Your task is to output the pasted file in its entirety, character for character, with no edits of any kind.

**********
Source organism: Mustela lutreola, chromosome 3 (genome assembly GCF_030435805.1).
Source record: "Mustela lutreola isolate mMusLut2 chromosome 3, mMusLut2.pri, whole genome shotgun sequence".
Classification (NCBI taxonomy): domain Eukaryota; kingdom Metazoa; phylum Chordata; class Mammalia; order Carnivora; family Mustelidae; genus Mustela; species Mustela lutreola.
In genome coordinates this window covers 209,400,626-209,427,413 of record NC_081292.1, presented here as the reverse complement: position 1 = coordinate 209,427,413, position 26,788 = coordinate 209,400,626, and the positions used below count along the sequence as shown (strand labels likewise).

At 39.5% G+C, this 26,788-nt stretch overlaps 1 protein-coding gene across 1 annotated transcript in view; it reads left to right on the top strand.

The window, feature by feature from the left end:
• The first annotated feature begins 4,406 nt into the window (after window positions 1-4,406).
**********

Source organism: Mustela lutreola, chromosome 3 (genome assembly GCF_030435805.1).
Source record: "Mustela lutreola isolate mMusLut2 chromosome 3, mMusLut2.pri, whole genome shotgun sequence".
Classification (NCBI taxonomy): domain Eukaryota; kingdom Metazoa; phylum Chordata; class Mammalia; order Carnivora; family Mustelidae; genus Mustela; species Mustela lutreola.
In genome coordinates this window covers 209,400,626-209,427,413 of record NC_081292.1, presented here as the reverse complement: position 1 = coordinate 209,427,413, position 26,788 = coordinate 209,400,626, and the positions used below count along the sequence as shown (strand labels likewise).

At 39.5% G+C, this 26,788-nt stretch overlaps 1 protein-coding gene across 1 annotated transcript in view; it reads left to right on the top strand.

The window, feature by feature from the left end:
• The first annotated feature begins 4,406 nt into the window (after window positions 1-4,406).